Making the most of your summer income
If you are planning to work this summer, have you thought about
what you'll do with all that cash? You can really stretch it with
a little planning. And, by developing good money habits now, you'll
find it easier to handle finances as you get older and head off
to college or to your first full-time job.
The two keys to controlling your money and your life are planning
Do the math
Before you can develop a realistic spending plan you need to figure
how much money you'll earn over the summer.
Begin by calculating your take-home pay for the entire summer.
That first paycheck can be a real bummer when you see what is automatically
taken out. Your gross income is what you earn before taxes and other
deductions are subtracted. Your net income is the amount of your
paycheck -- your take-home pay.
You can expect to pay federal income tax and FICA (that stands
for the Federal Insurance Contributions Act), which are the withholdings
for Social Security and Medicare.
Ask about the pay schedule at your job. Will you be paid weekly,
biweekly (every two weeks) or monthly? Then, looking at a calendar,
determine how many paychecks you'll receive over the summer break.
Multiply the amount of your paycheck by the number of paychecks
you'll receive to calculate your net summer income.
Armed with your grand total, you're ready to set financial goals
and a spending plan. The fun begins.
Plan for the future
Want to excel financially? Then learn to save.
A good rule of thumb to grow with you into adulthood is to save
10 percent of what you earn. Just commit to save a specific amount.
And, get started!
It's more fun when you challenge yourself. Set a savings goal to
reach by the end of summer. This goal might be $500 for spending
money through the next school year or enough money to pay for a
football uniform or to save $1,000 toward college. You be the judge.
Figure how much money you'll need to set aside from each paycheck
to reach your goal. Divide your savings goal by your number of paychecks.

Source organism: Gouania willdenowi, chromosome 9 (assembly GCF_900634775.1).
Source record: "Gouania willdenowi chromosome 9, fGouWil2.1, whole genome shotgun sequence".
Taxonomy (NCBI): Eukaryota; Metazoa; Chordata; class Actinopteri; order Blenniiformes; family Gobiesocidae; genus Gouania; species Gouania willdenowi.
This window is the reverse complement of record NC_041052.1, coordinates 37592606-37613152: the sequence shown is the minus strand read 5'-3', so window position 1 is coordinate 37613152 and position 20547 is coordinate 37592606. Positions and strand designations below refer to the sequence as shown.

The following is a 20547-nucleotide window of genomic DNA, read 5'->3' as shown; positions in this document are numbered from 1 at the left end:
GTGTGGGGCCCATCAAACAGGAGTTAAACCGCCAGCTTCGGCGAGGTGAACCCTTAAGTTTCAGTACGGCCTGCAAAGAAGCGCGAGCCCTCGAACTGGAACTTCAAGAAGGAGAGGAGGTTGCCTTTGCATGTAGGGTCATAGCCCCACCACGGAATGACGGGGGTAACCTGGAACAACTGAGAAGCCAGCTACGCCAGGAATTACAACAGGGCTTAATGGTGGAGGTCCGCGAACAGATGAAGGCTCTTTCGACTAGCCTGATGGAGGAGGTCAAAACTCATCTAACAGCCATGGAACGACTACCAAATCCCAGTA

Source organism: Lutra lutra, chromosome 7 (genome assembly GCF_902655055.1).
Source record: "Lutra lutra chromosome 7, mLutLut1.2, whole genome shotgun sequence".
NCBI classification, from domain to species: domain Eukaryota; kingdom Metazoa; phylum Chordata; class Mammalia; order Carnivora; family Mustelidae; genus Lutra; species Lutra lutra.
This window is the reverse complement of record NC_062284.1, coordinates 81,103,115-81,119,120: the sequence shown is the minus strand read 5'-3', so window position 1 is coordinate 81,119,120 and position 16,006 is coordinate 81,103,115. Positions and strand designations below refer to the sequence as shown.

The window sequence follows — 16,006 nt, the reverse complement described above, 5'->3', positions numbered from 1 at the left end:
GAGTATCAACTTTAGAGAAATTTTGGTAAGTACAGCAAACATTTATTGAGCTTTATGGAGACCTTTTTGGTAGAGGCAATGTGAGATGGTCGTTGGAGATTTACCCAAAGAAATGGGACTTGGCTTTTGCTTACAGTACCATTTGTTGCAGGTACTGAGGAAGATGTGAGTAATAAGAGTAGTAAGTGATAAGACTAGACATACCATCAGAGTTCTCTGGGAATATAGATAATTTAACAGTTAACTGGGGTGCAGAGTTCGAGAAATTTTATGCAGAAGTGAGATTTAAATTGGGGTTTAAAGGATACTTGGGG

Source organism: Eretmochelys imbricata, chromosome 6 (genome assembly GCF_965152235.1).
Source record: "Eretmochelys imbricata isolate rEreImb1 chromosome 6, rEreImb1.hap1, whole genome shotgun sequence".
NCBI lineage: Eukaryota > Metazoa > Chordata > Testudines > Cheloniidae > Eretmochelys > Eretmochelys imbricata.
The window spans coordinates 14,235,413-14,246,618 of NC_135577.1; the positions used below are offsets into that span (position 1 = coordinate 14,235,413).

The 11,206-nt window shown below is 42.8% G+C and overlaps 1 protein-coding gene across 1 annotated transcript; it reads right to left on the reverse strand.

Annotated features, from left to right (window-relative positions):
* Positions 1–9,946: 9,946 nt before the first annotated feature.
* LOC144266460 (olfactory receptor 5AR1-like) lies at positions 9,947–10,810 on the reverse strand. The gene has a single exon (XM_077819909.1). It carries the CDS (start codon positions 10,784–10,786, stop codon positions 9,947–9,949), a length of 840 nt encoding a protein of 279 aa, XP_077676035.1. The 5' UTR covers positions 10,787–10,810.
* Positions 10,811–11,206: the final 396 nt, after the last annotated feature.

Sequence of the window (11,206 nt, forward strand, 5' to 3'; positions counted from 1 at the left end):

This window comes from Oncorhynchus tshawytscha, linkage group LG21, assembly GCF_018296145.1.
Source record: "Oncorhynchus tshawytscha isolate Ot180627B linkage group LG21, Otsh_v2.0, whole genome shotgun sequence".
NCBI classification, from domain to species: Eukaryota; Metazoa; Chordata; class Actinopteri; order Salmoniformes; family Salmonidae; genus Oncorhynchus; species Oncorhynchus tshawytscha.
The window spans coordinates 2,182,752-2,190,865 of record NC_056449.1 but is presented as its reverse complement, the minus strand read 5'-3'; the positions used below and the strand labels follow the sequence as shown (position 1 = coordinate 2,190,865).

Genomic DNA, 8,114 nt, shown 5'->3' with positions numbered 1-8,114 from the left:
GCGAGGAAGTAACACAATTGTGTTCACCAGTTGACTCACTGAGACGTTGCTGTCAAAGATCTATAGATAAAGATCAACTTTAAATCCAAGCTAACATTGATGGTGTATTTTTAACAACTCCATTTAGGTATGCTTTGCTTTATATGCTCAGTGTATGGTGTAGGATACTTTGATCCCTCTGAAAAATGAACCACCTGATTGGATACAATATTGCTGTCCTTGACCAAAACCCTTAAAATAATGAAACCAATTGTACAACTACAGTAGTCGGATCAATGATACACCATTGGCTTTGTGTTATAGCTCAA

Always "pay yourself first" by putting this money into
an interest-bearing savings account or a money market account. This
is a perfect moment to open your own bank account if you don't already
have one. Ask your mom or dad to guide you. But, most importantly,
get the account ready before you are tempted to dip into the money
you've decided to save.
It's much easier to find ways to save if you know how much you
want to save. It also builds self-confidence and money managing
skills when you reach your financial goal.
Plan for the present
You're ready to create a spending plan once your summer income,
minus savings, is figured. A spending plan should be flexible and
can be revised as needs and goals change.
Start by making a list of all the things you plan to spend your
money on and put a price tag on it. Not enough money for everything
on your list? Then it's time to sort and prioritize.
Sort things out
Check out your list and identify needs and wants. This is an important
step in every spending plan. "Needs" are your unavoidable
expenses. They could include such things as transportation to work,
school supplies and car insurance.
"Wants" are up to you. What do you want to spend your
hard-earned cash on -- the latest footwear, hottest CD or maybe
a special gift for a friend? You get the idea. They should be treated
as rewards for taking on the responsibility of a summer job.
Okay, you've taken your paycheck and paid into your savings goal,
budgeted for your needs, and you're left holding some extra money.
Have some fun.
Yikes, there's not enough to cover all your expenses. Take a new
look. Can you cut back on anything? Perhaps you can give up a little
freedom and ride with your parents or a friend to work, ride your
bike or walk. Or pack a lunch and save $5 by not eating fast food.
You can even save more by scanning sale flyers and only buying items
Practice for bigger things
Now that you are becoming a financial wizard, read more about money.
Familiarize yourself with the financial sections of your local newspapers
as a start.
Create an imaginary "stock portfolio" of companies that
make products you like. Track the results in the newspaper or online.
When you feel confident, save some of every paycheck and then invest
it. Be sure to speak with an adult whose opinion you respect for
Check out this list of fun
Web sites to learn more about managing and investing your money.
Remember Uncle Sam
Anyone over the age of 14 should be prepared to report
investment income and possibly file
a tax return. For 2003 returns, a young adult who earns more
than $4,750 or has an unearned income of $750 is required to file
a tax return. The good news is that you probably will get most of
the money you paid in federal taxes back come the first quarter
A refund is money that you worked for, not a present from the government.
Consider saving a portion of it or to have it directly deposited
into your growing bank account.
Enjoy your summer. Save some and spend some.
Learn to control your cash flow, so your money will begin to work